The exciting news is that Intel landed their first big SoC customer with Panasonic’s System LSI Business Division. These 14nm SoCs will be targeted to audio visual equipment markets. The significance here to me is that Intel not only has a big SoC customer, Intel now has a non-Silicon Valley based foundry customer. It is critical for a foundry to be able to operate world-wide and Japan, as a country, is an important market as they are leading the transition from IDM to the fabless business model.
Sunit Rikhi presented at SEMICON West today, Intel made the slides available (HERE) and I do greatly appreciate the transparency. They are an interesting read and I highly recommend you browse them. Before the presentation Sunit asked for a copy of “Fabless: The Transformation of the Semiconductor Industry” which I happily gave him with a custom inscription. Hopefully we can meet again and discuss the book in more detail. The better Intel understands the dynamics of the fabless semiconductor ecosystem the better the return on investment they will get and the more investment they will make, for the greater good, right?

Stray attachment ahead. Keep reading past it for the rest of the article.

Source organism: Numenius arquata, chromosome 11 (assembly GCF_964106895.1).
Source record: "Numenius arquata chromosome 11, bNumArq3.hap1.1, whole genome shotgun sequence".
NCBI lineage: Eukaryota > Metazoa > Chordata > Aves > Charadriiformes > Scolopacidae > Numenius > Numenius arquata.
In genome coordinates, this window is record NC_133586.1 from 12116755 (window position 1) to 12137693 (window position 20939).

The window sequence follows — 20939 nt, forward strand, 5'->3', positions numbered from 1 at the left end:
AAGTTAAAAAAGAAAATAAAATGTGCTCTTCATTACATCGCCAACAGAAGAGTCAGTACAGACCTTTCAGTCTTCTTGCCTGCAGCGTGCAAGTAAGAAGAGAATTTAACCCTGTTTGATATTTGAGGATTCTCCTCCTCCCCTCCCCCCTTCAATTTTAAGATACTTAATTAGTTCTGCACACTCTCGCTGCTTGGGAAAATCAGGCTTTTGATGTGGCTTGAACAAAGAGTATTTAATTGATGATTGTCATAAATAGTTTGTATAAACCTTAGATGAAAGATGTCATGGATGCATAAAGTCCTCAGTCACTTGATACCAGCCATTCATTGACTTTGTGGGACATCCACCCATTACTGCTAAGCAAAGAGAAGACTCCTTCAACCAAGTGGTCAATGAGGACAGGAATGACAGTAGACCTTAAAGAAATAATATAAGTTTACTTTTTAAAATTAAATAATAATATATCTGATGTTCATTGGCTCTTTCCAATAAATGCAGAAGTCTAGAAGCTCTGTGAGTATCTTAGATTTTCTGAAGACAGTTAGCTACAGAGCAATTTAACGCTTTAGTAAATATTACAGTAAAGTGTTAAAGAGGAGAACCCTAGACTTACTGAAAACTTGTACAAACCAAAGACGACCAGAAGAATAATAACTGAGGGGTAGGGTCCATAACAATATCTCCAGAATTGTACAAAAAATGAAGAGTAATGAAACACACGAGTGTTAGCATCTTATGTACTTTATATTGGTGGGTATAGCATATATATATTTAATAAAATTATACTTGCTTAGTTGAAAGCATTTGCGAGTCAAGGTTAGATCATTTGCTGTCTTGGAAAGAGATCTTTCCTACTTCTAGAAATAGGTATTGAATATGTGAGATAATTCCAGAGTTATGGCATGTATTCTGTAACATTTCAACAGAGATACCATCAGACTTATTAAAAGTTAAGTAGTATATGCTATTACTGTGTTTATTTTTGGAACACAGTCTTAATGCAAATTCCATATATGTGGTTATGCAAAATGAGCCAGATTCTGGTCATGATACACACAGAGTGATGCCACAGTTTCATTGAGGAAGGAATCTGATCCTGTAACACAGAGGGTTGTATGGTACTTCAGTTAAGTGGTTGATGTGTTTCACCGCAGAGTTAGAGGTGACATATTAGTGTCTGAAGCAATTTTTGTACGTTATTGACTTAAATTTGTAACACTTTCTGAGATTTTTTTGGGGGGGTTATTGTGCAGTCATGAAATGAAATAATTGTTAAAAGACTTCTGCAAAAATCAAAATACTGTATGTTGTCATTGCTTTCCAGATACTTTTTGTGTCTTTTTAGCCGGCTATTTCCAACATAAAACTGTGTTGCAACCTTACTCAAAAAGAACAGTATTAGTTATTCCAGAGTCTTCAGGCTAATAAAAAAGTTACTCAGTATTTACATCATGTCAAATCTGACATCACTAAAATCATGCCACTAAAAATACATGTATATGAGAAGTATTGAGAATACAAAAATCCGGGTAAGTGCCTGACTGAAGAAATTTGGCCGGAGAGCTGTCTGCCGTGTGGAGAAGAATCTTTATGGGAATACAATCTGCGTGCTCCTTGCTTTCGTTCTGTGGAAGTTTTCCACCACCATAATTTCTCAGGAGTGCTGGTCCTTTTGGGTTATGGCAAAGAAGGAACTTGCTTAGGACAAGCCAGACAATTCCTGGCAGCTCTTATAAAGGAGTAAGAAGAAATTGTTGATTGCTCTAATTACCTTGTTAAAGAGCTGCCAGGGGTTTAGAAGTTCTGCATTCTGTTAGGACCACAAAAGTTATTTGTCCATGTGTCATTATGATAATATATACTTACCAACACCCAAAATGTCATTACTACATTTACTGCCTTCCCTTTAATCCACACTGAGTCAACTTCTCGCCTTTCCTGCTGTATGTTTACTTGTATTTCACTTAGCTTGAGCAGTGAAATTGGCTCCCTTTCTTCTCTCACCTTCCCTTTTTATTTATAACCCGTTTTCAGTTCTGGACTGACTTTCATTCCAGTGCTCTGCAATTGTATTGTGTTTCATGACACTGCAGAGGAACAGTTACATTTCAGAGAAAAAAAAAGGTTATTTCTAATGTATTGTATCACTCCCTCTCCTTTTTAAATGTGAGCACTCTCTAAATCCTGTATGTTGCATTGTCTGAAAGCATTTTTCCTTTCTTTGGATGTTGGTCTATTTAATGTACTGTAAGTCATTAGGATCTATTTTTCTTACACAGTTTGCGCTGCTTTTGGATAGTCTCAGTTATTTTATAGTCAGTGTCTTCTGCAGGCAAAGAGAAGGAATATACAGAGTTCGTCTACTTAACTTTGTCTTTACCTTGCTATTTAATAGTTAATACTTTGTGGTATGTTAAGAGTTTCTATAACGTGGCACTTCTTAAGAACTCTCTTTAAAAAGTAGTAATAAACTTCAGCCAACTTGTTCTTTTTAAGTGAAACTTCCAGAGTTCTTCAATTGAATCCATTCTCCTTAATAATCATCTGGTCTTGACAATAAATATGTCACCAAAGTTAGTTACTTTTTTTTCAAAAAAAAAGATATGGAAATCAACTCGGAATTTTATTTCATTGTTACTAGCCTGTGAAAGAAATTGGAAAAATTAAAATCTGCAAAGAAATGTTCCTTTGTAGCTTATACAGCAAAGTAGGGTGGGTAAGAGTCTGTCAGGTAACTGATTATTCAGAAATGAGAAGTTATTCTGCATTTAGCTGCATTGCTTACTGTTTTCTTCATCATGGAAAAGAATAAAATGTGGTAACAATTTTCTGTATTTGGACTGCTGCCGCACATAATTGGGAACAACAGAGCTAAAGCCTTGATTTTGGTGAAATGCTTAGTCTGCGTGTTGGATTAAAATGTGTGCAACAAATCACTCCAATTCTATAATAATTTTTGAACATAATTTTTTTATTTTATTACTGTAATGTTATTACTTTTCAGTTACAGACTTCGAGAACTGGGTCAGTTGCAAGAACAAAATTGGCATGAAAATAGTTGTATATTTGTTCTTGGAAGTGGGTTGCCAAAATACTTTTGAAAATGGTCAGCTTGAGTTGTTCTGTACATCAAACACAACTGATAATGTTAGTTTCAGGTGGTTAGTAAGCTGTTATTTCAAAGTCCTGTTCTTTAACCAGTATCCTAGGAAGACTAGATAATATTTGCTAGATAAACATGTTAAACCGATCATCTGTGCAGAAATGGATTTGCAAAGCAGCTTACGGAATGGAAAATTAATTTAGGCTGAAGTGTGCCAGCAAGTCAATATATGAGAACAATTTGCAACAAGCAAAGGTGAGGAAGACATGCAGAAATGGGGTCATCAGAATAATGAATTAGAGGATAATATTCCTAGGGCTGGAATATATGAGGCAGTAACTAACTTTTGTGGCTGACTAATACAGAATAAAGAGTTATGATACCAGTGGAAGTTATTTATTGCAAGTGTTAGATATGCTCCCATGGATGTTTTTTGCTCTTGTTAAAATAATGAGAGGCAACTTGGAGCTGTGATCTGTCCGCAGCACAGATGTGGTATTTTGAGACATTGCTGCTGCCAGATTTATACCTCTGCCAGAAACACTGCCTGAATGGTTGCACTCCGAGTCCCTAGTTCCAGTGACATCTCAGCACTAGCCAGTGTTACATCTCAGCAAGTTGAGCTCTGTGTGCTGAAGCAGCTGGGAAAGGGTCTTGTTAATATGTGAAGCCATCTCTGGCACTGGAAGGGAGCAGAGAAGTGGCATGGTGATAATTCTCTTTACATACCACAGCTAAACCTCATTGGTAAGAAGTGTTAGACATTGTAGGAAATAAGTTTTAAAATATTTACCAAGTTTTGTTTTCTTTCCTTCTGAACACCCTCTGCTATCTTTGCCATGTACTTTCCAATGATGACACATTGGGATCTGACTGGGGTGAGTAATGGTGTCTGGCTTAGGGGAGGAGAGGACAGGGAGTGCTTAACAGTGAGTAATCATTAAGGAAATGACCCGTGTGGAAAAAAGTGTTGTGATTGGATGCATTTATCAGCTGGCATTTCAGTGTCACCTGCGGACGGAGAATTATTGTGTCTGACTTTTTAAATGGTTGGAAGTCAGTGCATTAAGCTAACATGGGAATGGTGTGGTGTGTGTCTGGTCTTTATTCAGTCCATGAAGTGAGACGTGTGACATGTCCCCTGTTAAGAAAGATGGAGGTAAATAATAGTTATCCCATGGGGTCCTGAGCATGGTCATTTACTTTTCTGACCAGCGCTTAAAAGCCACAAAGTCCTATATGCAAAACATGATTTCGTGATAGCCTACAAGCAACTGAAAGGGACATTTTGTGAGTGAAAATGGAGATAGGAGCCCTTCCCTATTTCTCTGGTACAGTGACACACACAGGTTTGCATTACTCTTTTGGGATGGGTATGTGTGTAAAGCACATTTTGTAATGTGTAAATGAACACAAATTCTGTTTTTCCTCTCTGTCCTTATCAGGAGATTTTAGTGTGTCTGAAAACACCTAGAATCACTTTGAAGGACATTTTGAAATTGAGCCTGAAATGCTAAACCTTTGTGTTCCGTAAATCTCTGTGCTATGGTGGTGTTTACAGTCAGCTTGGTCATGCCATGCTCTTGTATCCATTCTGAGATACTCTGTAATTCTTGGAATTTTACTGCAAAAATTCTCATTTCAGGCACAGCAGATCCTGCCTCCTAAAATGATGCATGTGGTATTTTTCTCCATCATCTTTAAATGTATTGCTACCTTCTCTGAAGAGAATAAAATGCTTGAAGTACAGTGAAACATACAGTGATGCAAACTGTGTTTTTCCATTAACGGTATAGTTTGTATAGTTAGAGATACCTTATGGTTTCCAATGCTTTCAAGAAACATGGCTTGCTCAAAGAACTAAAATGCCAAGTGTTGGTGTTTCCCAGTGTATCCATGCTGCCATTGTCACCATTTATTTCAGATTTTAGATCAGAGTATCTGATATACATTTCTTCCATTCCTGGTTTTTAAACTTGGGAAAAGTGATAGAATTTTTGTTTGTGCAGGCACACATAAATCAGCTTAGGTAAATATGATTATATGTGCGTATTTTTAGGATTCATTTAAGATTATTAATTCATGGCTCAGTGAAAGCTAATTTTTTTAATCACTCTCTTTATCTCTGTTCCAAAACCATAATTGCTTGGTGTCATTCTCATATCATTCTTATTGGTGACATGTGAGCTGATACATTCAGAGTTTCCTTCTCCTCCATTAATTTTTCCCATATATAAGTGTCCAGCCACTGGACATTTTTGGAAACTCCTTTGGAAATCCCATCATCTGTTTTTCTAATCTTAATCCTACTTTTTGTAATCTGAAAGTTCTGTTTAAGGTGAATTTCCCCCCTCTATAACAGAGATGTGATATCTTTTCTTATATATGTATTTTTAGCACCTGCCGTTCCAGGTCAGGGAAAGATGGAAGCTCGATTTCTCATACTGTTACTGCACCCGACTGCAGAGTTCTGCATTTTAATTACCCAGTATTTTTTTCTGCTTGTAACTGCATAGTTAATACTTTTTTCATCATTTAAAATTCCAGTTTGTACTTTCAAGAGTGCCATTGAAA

Out of the 42 slides, here are my 6 favorite:
All in all it was a good presentation, absolutely. Intel is now in a quiet period for the Q2 2014 conference call so more detailed information was not available. The most interesting piece of information that I gleaned from this presentation is that Intel started 22nm CUSTOMER shuttles in 2011, 14nm in 2013, and 10nm will start in 2015 (slide #11). This means, according to my calculations, Intel 22nm was 2 years ahead of TSMC 20nm, Intel 14nm is less than 1 year ahead of TSMC and Samsung, and 10nm will be too close to call.